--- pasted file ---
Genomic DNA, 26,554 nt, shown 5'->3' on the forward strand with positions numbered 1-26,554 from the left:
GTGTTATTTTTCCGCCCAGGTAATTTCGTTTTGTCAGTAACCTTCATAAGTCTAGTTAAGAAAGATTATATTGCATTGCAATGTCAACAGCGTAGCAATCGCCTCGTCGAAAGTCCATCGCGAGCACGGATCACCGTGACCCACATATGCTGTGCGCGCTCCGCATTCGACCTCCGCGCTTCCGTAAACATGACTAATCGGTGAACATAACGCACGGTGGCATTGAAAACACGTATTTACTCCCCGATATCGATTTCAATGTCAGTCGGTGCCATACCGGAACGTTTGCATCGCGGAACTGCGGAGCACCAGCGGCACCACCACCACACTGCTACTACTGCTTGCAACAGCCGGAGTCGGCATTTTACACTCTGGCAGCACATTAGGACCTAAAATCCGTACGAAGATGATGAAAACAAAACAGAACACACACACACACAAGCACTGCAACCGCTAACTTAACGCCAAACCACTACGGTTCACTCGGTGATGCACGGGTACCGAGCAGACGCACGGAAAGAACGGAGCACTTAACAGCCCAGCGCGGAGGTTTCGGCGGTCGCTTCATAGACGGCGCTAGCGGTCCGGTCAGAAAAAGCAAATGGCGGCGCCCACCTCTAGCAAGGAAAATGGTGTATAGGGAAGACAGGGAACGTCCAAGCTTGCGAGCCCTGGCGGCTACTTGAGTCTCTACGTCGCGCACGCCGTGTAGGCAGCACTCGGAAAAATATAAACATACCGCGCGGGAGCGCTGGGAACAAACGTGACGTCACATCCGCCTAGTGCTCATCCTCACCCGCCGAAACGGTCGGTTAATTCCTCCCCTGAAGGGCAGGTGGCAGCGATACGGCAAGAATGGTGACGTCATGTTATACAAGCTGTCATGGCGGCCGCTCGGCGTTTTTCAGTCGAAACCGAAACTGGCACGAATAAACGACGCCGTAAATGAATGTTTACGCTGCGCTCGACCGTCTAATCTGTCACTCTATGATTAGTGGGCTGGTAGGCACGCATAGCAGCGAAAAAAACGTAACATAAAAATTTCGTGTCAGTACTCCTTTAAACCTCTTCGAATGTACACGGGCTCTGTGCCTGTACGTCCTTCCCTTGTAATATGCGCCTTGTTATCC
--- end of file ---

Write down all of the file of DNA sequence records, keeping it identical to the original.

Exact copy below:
Genomic DNA, 26,554 nt, shown 5'->3' on the forward strand with positions numbered 1-26,554 from the left:
GTGTTATTTTTCCGCCCAGGTAATTTCGTTTTGTCAGTAACCTTCATAAGTCTAGTTAAGAAAGATTATATTGCATTGCAATGTCAACAGCGTAGCAATCGCCTCGTCGAAAGTCCATCGCGAGCACGGATCACCGTGACCCACATATGCTGTGCGCGCTCCGCATTCGACCTCCGCGCTTCCGTAAACATGACTAATCGGTGAACATAACGCACGGTGGCATTGAAAACACGTATTTACTCCCCGATATCGATTTCAATGTCAGTCGGTGCCATACCGGAACGTTTGCATCGCGGAACTGCGGAGCACCAGCGGCACCACCACCACACTGCTACTACTGCTTGCAACAGCCGGAGTCGGCATTTTACACTCTGGCAGCACATTAGGACCTAAAATCCGTACGAAGATGATGAAAACAAAACAGAACACACACACACACAAGCACTGCAACCGCTAACTTAACGCCAAACCACTACGGTTCACTCGGTGATGCACGGGTACCGAGCAGACGCACGGAAAGAACGGAGCACTTAACAGCCCAGCGCGGAGGTTTCGGCGGTCGCTTCATAGACGGCGCTAGCGGTCCGGTCAGAAAAAGCAAATGGCGGCGCCCACCTCTAGCAAGGAAAATGGTGTATAGGGAAGACAGGGAACGTCCAAGCTTGCGAGCCCTGGCGGCTACTTGAGTCTCTACGTCGCGCACGCCGTGTAGGCAGCACTCGGAAAAATATAAACATACCGCGCGGGAGCGCTGGGAACAAACGTGACGTCACATCCGCCTAGTGCTCATCCTCACCCGCCGAAACGGTCGGTTAATTCCTCCCCTGAAGGGCAGGTGGCAGCGATACGGCAAGAATGGTGACGTCATGTTATACAAGCTGTCATGGCGGCCGCTCGGCGTTTTTCAGTCGAAACCGAAACTGGCACGAATAAACGACGCCGTAAATGAATGTTTACGCTGCGCTCGACCGTCTAATCTGTCACTCTATGATTAGTGGGCTGGTAGGCACGCATAGCAGCGAAAAAAACGTAACATAAAAATTTCGTGTCAGTACTCCTTTAAACCTCTTCGAATGTACACGGGCTCTGTGCCTGTACGTCCTTCCCTTGTAATATGCGCCTTGTTATCC